The first and only time I’ve had the pleasure of experiencing the post-metal musings of Russian Circles was in 2011 on New Year’s Eve in Austin. The show was amazing, and the band even stopped at midnight to hand out cups of bubbly to the audience to toast the arrival of 2012. When I found out the dudes would be coming back to Texas, and this time with the Eagles of Death Metal and fucking Mastodon, my heart skipped. The lineup is incredible. What’s also rad is seeing Brian Cook (who has played/plays in numerous other projects including my current favorite metal band SUMAC) live openly as a gay bass player in genres of music that are aggressive in nature and not known to be inhabited by many a queer folk. I recently had the opportunity to catch up with Cook and get his take on being a member of the LGBTQ community who has had an important role in the scenes of metal, post-metal and hardcore.
Current: I realize that this must be a tough question to answer but out of all those projects you’ve played in, which has been the most fun and why?
Cook: I don't really have an answer for that, mainly because variety is the spice of life … By mixing things up and playing with different people, I've had a variety of experiences playing music. Sometimes it's fun to do something really casual with low expectations; sometimes it's fun to do something really ambitious and to watch how it plays out. Sometimes it's fun to be the ringleader; sometimes it's fun to be a team player.
I saw that you wrote a review of Chelsea Wolfe’s new record on her website (unless it’s a different Brian Cook but I have a feeling it’s you). What artists and albums have you been listening to lately?
Cook: I've written bios for Chelsea for her last two records. Chelsea and Ben have been good friends with the Russian Circles camp for awhile now, and it's an honor to be trusted to help communicate their artistic intentions to the press. Most of my favorite records of 2017 have been made by friends: Chelsea Wolfe, Converge, Mutoid Man, Minus the Bear, Boris, Nordra, Cloakroom. But I've also been expanding my collection of krautrock stuff with stuff like the less revered CAN albums, later Popol Vuh, and Neu!-affiliated projects like La Düsseldorf and the Michael Rother solo LPs. I just picked up the German Oak reissue before leaving on tour, so I'm stoked to dig into that. Also been on a pretty regular diet of Lungfish and Zomes lately.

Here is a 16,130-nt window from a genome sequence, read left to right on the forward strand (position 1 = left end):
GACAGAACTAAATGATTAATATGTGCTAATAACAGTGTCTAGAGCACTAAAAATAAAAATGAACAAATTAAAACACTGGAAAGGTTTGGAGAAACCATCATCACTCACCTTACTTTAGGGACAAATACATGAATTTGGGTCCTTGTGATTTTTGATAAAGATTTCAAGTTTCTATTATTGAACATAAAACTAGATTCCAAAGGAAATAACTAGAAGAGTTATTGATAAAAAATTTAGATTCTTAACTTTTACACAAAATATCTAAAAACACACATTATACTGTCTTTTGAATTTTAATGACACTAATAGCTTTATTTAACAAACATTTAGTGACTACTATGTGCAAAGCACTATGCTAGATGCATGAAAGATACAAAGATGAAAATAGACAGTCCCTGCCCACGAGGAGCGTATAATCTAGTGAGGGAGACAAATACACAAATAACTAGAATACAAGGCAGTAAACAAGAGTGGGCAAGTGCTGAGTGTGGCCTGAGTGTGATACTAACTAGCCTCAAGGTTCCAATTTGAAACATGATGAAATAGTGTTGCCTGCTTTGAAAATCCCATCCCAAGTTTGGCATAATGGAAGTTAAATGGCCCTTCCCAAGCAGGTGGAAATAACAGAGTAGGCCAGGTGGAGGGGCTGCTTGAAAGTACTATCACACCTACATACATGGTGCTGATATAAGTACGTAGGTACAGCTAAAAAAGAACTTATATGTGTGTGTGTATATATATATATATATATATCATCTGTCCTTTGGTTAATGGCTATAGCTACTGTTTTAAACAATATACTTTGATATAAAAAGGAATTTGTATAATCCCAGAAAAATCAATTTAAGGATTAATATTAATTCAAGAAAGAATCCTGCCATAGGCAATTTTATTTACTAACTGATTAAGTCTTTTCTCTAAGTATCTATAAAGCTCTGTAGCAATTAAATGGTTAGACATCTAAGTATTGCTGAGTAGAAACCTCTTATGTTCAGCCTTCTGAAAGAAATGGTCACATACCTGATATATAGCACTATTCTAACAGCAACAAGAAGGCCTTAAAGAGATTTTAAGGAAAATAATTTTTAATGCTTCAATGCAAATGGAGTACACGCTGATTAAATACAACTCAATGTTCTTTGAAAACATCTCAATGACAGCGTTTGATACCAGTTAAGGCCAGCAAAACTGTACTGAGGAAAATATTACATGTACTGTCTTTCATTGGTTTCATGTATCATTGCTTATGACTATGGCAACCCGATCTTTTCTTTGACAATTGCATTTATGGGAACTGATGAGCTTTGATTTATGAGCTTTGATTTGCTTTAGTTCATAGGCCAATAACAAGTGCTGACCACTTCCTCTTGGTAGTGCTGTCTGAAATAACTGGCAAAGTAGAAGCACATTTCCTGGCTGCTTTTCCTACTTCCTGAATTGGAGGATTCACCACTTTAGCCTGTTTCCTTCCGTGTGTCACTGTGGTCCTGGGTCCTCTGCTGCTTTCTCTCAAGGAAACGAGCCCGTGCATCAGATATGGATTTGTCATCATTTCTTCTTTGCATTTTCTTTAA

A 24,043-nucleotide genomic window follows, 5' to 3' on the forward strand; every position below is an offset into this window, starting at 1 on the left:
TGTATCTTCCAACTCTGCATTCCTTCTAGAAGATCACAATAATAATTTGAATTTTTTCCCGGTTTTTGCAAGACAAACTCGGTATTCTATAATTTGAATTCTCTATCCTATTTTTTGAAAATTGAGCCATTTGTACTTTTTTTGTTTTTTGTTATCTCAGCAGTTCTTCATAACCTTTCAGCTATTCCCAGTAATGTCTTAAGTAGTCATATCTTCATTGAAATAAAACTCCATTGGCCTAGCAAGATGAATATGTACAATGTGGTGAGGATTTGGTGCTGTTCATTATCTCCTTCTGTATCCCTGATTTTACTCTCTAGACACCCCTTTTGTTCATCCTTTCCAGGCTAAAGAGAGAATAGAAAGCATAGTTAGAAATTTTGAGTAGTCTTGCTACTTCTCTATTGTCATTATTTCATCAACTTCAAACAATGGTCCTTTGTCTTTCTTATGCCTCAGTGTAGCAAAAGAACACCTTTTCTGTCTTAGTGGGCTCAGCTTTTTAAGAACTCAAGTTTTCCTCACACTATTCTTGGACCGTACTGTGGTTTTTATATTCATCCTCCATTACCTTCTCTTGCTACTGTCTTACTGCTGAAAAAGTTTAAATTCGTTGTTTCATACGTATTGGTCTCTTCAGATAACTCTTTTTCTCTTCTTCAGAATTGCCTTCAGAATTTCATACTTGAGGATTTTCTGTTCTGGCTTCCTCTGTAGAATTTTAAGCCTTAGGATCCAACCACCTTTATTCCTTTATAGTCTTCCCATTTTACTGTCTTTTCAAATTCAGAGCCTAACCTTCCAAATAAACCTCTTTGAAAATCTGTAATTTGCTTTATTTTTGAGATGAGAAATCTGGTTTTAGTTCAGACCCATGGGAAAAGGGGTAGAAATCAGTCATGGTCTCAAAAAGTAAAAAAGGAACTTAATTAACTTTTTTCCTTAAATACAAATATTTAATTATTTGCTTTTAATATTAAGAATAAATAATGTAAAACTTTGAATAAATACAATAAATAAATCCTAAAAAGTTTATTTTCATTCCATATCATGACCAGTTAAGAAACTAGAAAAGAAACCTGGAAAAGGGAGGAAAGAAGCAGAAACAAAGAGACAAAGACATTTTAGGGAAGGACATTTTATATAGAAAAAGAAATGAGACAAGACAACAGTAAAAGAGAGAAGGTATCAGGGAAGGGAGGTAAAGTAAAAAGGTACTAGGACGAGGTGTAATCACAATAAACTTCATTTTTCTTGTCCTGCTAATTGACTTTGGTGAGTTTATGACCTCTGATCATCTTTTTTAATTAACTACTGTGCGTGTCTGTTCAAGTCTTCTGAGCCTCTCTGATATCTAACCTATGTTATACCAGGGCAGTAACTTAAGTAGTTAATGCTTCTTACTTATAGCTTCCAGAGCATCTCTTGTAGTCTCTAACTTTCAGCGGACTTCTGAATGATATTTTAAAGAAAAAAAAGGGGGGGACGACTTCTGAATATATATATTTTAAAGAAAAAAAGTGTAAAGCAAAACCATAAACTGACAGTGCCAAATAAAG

You’ve played in a million projects, is there any artist or band you've wanted to work with or genre of music that you want play that you just haven’t had time for?
Cook: There aren't really any well-known artists I'm interested in working with. I still get awkward around musicians I admire, so I don't imagine trying to collaborate with them would actually be that productive. I would love to do a really mellow record of some kind at some point. When I'm home, I play more acoustic guitar than anything else, and it would be fun to do something with some of that stuff. But for now I have a full plate.
In the hardcore/metalcore band Botch, you were able to see the genre at its peak. Were you open about your sexuality at that time? And if so, what was the reception like from bandmates, friends, family and fans?
Cook: I began the process of coming out on Botch's first U.S. tour in ’97, but didn't really broadcast it to the broader hardcore world until ’98 when I started dating my current husband. Still, I was a gay bass player in a hardcore band full of straight dudes, so it wasn't as if my sexuality was a focal point of the band's platform. As far as reception goes, we aligned ourselves more with the more arty and political end of the hardcore world. We didn't give a shit about Floorpunch or any of that tough-guy hardcore. We were more into stuff like VSS, Monorchid, Unwound, and Engine Kid, and being a gay kid at those kinds of shows really seemed like a non-issue. Coming out to my family was a different issue all together, and that happened much more gradually. I'm fortunate to have cool parents, but they have a conservative background, so I knew it was going to be tough news to break. I spent a few years trying to drop hints before I finally came out. I think my dad saw it coming, but it was still a big shock to my mom. They've been supportive though.
When I moved to Texas from Maryland in ’08, the hardcore/metalcore scene was still holding on in San Antonio. I sang for a metalcore project for a while and when people found out I was queer, I got a lot of “it’s so crazy you’re gay and can scream like that — weird!” Have you had any similar experiences as a musician that plays heavier music?